Overheard

Overheard

Overheard-in-Appalachia

“I’m zonked!”

“That’s what happens when you lay out with the dry cattle.”

Tipper

Overheard: snippets of conversation I overhear in Southern Appalachia

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19 Comments

  • Reply
    Ken Roper
    February 29, 2020 at 7:18 pm

    Tipper,
    Before Donna Lynn went off Thursday, she played two of my Favorite songs. “Cabin By the Side of the Road, by Pap and his brother, Ray. The other one was by those beautiful girls of yours and the Deer Hunter’s, “River of Jordan.” The station is on the Internet, it’s WKRK in Murphy 105.5 FM and 1320 AM. Donna is on 9 till 2 weekdays, but Sundays, she’s on earlier for singers and a bunch of preachers till 3. She is there from 3 till 5 for song Requests. …Ken

  • Reply
    David Frost
    February 29, 2020 at 5:39 pm

    The expression around here was “laying out with a dry cow.” I heard it quiet often in my younger days.
    North Alabama

  • Reply
    SusieQ
    February 29, 2020 at 5:14 pm

    I sure do know the word zonked, and being zonked,….. Haven’t heard ”laying out with the dry cattle” 🙂 either,….oh so fun reading all the replies. Hope everyone has a good day….it’s almost March ..yayyyyyyy !!!

  • Reply
    Terry Price
    February 29, 2020 at 2:20 pm

    I heard that a lot when i was growing up. My grandparents and my dad said it.

    • Reply
      Terry Price
      February 29, 2020 at 2:22 pm

      Btw, I’m referring to “You’re going to have to lick your calf over”

  • Reply
    Ron Banks
    February 29, 2020 at 12:23 pm

    My dad used that term often for someone who stayed out all night. “ He laid out with the dry cows last night.” He would also say, You’re gonna have to lick your calf over.” When you fixed something that didn’t turn out right. Meaning you’re going to have to do it again.
    Referring to a momma cow cleaning her newborn calf and not getting it clean enough.

  • Reply
    Dee
    February 29, 2020 at 11:45 am

    I have used the word Zonked as meaning completely worn out and fell asleep. Don’t remember anyone saying dry cattle but I have heard of a cow going dry. Smile…. I have heard of a sorry ole thang laying out all night but haven’t heard it actually said for about 50 years.

  • Reply
    Quinn
    February 29, 2020 at 11:44 am

    A dry cow – or goat – is no mystery to me, but I have no idea what “laying out with the dry cattle” means. I hope you’ll explain this one, Tipper!

  • Reply
    Gigi
    February 29, 2020 at 10:53 am

    I have said, im zonked, meaning that I’m so tired. I’ve never been so zonked that i ‘ve had to laid down with the cows. Lol

  • Reply
    Jackie
    February 29, 2020 at 10:51 am

    A dry cow doesn’t give milk. When I was dating and came in late dad said this. He meant I was out late with a girl that didn’t have sex with me. Same as the statement , “Don’t buy a cow if you can get milk for free.” If the girl or woman is willing … why marry her. That’s what most young fellows want anyway.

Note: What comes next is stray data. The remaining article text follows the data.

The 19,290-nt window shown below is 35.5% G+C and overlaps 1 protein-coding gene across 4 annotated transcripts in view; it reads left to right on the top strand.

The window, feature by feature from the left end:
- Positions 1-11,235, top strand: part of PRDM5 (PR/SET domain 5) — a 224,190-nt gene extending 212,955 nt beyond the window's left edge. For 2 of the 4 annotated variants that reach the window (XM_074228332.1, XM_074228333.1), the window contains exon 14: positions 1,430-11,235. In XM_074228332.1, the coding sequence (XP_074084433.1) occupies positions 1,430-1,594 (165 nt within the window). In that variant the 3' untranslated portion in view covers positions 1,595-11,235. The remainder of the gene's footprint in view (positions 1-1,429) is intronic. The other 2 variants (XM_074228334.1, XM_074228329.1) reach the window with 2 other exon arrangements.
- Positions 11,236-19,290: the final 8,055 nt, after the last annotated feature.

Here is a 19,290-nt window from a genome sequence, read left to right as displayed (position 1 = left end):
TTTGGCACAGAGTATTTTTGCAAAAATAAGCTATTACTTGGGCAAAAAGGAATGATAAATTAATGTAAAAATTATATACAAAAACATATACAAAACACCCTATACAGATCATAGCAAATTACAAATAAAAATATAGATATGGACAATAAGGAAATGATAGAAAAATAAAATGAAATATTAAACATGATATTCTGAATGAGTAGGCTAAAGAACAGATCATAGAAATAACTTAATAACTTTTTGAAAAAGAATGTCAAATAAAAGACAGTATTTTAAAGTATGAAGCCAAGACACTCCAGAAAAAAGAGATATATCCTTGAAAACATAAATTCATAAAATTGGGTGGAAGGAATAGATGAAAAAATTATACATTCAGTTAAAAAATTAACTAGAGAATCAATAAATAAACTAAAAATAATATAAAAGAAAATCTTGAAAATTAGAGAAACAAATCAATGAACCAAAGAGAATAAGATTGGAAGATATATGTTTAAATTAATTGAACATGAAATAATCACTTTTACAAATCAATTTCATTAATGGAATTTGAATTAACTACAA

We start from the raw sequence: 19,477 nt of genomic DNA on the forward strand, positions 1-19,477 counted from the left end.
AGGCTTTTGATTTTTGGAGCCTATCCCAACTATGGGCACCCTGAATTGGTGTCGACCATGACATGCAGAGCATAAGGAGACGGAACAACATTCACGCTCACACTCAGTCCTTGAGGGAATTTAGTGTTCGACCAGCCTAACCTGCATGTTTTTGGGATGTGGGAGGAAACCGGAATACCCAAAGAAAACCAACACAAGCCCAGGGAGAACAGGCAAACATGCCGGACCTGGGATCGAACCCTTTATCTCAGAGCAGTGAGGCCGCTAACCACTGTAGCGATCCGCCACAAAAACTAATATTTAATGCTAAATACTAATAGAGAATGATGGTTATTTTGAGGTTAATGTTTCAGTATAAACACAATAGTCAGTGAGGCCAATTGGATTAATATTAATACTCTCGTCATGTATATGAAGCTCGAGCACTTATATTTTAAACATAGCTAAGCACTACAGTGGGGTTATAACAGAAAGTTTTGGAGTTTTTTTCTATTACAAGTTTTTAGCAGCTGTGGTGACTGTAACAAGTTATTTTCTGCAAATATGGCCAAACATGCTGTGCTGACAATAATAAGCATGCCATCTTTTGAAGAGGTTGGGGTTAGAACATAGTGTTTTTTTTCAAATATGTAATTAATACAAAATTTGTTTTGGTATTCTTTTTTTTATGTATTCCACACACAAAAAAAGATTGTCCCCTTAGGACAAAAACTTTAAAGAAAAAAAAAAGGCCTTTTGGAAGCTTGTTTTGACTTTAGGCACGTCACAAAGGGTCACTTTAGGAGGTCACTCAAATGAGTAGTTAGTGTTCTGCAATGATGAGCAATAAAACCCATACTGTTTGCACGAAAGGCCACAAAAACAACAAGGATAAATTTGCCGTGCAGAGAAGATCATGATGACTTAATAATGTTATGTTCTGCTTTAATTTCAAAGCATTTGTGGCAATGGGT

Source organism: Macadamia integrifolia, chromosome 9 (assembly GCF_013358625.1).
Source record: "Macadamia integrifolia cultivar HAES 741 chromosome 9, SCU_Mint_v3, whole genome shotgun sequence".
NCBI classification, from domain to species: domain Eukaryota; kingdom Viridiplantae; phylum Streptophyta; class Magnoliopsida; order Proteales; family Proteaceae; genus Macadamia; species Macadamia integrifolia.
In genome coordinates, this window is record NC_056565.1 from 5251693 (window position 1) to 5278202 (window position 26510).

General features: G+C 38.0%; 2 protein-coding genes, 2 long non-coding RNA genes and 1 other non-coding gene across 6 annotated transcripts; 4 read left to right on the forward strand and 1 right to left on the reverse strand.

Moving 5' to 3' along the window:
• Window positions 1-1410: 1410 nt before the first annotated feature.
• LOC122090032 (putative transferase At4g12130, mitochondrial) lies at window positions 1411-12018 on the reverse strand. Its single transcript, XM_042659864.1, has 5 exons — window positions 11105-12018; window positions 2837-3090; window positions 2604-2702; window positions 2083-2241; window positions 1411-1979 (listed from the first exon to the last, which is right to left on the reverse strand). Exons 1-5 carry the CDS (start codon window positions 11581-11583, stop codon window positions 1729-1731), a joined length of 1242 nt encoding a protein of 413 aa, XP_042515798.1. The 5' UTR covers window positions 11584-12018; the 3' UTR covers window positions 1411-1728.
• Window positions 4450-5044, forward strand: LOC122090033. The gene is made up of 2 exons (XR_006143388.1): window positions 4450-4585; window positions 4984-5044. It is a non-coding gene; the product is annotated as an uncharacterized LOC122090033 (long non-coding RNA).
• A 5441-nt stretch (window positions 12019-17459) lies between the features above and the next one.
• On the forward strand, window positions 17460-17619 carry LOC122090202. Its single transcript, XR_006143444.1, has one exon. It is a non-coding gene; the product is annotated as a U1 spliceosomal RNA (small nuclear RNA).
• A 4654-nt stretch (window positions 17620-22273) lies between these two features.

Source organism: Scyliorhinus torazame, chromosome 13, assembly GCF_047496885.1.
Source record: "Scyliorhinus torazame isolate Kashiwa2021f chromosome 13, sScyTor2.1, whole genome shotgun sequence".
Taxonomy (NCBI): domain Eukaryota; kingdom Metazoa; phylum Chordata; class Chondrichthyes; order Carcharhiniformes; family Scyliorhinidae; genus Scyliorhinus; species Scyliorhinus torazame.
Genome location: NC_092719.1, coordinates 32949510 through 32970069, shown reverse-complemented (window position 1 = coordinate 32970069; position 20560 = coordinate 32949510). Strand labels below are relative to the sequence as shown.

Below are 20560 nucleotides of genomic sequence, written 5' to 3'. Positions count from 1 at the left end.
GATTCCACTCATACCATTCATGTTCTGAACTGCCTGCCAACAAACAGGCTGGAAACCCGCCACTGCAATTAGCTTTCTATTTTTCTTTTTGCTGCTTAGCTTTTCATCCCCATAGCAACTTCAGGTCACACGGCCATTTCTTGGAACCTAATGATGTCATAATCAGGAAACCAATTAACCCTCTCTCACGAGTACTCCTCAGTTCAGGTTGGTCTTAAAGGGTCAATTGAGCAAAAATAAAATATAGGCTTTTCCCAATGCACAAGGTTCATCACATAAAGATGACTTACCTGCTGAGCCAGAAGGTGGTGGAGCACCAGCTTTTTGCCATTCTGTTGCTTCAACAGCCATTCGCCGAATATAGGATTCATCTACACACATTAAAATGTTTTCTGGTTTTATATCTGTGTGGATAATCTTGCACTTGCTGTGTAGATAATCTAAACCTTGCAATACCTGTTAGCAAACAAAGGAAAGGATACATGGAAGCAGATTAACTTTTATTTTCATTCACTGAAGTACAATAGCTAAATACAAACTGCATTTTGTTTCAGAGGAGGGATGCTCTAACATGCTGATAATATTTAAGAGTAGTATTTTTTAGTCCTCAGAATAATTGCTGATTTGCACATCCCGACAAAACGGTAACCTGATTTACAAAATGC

• Reply
    PinnacleCreek
    February 29, 2020 at 9:16 am

    That does remind me of a very old term once used when many people I knew had milk cows. They would say their cow “went dry.” That most certainly is probably not what was meant since this referred to cattle. Another expression used in an area where everybody was expected to be in at a decent hour was so and so had “laid out all night.” Even though I have never heard this particular expression, I would imagine it was frowned upon to stay out late. Another thing maybe unique to my area is nobody ever wanted to get caught sleeping late, and sometimes would get up early just ’cause. Even if you were sick or tired you needed to roll on out of that bed lest you be referred to as a “sorry ole thang.” I have tried to steer away from that type pf thinking through the years, because when one hasn’t had enough sleep they just might wake up on the wrong side of the bed.

  • Reply
    Ed Ammons
    February 29, 2020 at 8:58 am

    I’ve been zonked but I’ve never laid with dry cattle. Nor with milking ones either for that matter!

  • Reply
    aw griff
    February 29, 2020 at 8:27 am

    Well, I know what a dry cow is but I still ain’t certain what that means. Maybe hanging out and running with the wrong crowd.

  • Reply
    Ron Stephens
    February 29, 2020 at 8:08 am

    Never heard about laying out with the dry cattle. But I will plan not to do it so as to not get zonked. I have found, though, that there are other effective ways to get there. Sue McIntyre on this blog may have an idea or her husband, who runs a ranch, may know.

  • Reply
    Colleen Holmes
    February 29, 2020 at 7:53 am

    For us Michiganders it means tired, wore out. That’s why one would lay down with cattle.

    • Reply
      Jack
      February 29, 2020 at 9:45 am

      Many years ago we used the expression “going out with the dry cattle” to mean going out on a date. Haven’t heard that in a long time.

      • Reply
        Tommy
        March 1, 2020 at 8:52 pm

        Laying out with the dry cows! Too many ppl too far removed from the farm (i own a degree in Dairy Science from Mississippi State). A milk cow is ‘turned dry’ – stopped milking so production dries up for her mammary tissue to rebuild – 60 days before her calf is due. Thus the ‘dry cattle’ don’t hafta come in daily. So if you ‘laid out with the dry cattle’ you probably wasted a night carousing etc. & ain’t too sharp this

  • Reply
    Miss Cindy
    February 29, 2020 at 6:54 am

    Thar’s a new one on me!

  • Reply
    Bill Burnett
    February 29, 2020 at 6:37 am

    Is laying out with dry cattle similar to laying down with the dogs and getting up with fleas?

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